4. Show clean bank statements 

    When you’re applying for a loan, they scrutinise everything, including your bank statements. So, when presenting those bank statements, make sure their void of things that might become potential red flags for lenders. What do we mean by this? We’re talking about activities that showcase a careless attitude towards money, such as gambling, excessive spending on alcohol, constant large cash withdrawals, etc.

    5. Pay off debt before seeking a personal loan

    Before getting into a personal loan with a large value and interest attached to it, you need to clear off your current debts. Entering a major commitment like a personal loan can be dangerous when you’ve already got a lot of debt attached to your name. This creates a scenario where you’re paying off a lot of money monthly, leaving you with little to survive on. It also opens you up to the potential to default on the loan and fall into arrears. 

    Want to learn more about improving your credit score? We’ve got a whole article on how to improve your credit score that’s guaranteed to help get you started. So, check it out!

    Ready to fill out a loan application?

    With Driva, we’re ready to connect you with the best lenders in Australia. By inputting your personal information and the details of what you’re hoping to purchase, you’ll be connected with the best options suited for you and your loan needs. So, what are you waiting for? Start your personal loan application today, or try our personal loan calculator and let’s get you financed!


    Can I get a personal loan if I’m self-employed?

    It’s difficult to get a personal loan when you’re self-employed. Lenders want assurances that you’re able to meet the monthly repayments, and they treat self-employment as riskier than being employed or unemployed. So how do you get a loan if you’re self-employed? Well, you’ve got two options. The first option is a specialist lender, while the second is a low-doc loan. A low-doc loan requires fewer documents than traditional personal loans but can have significantly higher fees and interest rates.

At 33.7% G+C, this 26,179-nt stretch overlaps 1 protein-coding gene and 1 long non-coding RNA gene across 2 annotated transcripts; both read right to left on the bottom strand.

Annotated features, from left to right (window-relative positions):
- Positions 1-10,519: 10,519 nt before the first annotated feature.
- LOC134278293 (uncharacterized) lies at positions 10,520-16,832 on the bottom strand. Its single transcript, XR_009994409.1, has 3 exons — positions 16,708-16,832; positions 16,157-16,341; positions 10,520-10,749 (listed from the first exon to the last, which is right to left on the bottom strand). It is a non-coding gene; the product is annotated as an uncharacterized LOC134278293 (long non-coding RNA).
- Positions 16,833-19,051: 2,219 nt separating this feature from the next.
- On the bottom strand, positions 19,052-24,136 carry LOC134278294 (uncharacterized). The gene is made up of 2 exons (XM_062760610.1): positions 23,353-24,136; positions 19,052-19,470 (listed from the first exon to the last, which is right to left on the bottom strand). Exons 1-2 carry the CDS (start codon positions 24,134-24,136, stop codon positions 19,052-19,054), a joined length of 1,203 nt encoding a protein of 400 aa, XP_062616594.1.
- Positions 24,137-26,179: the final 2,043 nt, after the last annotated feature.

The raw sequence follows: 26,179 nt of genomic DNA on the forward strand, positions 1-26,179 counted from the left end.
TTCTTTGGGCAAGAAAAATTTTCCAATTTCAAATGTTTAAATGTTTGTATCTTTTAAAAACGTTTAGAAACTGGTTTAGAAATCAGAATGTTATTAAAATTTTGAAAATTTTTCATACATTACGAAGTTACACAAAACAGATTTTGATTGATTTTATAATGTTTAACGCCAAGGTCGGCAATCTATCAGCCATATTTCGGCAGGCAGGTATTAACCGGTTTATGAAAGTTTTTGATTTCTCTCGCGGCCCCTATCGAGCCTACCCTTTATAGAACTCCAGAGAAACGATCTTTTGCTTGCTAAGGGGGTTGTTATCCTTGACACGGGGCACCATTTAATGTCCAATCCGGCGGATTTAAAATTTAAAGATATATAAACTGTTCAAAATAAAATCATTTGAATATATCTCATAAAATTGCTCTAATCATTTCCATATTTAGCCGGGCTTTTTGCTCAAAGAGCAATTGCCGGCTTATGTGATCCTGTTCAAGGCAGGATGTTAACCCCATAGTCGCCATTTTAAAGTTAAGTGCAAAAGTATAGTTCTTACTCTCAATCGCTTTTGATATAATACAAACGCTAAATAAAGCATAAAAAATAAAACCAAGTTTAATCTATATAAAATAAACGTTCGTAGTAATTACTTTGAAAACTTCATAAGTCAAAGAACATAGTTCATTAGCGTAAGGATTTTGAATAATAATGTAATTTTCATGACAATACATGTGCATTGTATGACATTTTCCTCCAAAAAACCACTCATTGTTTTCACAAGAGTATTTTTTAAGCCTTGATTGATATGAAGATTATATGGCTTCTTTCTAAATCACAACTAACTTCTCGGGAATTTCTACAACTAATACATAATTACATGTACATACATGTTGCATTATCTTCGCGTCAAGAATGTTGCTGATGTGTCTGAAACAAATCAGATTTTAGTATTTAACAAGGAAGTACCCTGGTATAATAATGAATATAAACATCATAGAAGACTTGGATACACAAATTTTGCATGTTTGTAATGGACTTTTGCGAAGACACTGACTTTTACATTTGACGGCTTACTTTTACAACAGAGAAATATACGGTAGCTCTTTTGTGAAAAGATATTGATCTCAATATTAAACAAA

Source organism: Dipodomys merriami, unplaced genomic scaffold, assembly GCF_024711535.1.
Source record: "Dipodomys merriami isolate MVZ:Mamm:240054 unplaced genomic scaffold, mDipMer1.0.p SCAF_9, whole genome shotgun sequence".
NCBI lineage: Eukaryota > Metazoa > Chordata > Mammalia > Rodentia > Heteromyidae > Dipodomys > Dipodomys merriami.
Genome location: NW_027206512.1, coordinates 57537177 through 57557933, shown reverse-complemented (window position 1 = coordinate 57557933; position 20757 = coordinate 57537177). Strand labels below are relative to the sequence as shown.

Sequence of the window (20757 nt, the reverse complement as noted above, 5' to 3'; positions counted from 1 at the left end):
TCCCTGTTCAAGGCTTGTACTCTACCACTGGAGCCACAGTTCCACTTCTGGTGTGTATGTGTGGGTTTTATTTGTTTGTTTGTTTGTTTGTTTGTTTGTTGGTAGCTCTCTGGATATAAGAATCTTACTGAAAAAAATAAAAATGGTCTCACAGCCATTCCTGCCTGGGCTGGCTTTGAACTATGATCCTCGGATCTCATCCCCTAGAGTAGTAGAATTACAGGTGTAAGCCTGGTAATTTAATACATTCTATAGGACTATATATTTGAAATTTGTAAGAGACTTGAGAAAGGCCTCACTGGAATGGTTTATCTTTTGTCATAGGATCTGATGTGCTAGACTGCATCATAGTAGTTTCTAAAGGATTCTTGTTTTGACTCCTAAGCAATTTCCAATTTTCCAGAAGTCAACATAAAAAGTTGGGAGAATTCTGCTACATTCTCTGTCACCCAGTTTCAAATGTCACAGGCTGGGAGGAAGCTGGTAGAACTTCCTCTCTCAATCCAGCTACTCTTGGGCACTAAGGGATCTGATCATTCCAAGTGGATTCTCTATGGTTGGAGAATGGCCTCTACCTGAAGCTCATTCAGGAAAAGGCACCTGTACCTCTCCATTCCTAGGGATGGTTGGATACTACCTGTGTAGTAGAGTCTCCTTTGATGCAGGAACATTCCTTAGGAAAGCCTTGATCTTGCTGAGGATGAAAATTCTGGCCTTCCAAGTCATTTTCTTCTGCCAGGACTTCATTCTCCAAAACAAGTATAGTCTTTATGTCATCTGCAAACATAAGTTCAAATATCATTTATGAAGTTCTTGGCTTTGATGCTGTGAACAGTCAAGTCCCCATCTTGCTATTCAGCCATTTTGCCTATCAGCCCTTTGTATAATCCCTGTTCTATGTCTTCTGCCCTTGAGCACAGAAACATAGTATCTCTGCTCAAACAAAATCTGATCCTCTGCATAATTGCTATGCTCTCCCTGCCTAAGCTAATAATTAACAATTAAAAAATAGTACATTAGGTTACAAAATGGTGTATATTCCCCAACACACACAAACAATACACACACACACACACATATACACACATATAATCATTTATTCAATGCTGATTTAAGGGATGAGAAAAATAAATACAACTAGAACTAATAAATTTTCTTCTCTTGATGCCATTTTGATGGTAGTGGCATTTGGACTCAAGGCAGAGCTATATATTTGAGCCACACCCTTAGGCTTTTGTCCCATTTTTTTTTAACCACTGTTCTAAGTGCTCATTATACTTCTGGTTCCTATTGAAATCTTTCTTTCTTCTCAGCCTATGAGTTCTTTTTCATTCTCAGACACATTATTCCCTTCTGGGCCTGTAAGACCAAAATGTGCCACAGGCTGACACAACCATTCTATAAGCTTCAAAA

Can I get a personal loan if I’m unemployed?

    It’s not impossible to get a personal loan if you’re unemployed. However, while it’s not impossible, it’s still far more difficult than if you were employed and earning a steady income. The main point is to prove you’re able to make regular repayments. Lenders assess your ability to repay based on whether you’ve got some form of regular income (regardless of where it comes from) and your creditworthiness through credit reports and scores.

    Can I get a personal loan if I’m a student?

    Yes, but an important distinction is what kind of student? Only full-time University students can apply and potentially get a personal loan. Some borrowers offer student-specific loans. These can often have longer commitments meaning lower monthly payments. While that sounds amazing, be careful as you don’t want to end up in a commitment that extends well beyond university and has excessive interest attached to it.

    Can I get a personal loan if I’m on Centrelink?

    It depends. Some lenders, usually the more traditional ones, such as credit unions and banks, might consider your application. You need to not only meet their criteria but, if possible and where applicable, exceed them. You need to make a convincing case that you can make regular repayments without falling victim to financial hard times. 

    Declan Flaherty

    As the Digital Marketing Manager at Driva you can find Declan during the day transfixed by a flurry of spreadsheets, mar-tech, Slack emojis and graphs all pointing in the right direction and keeping up to date with the latest car finance trends.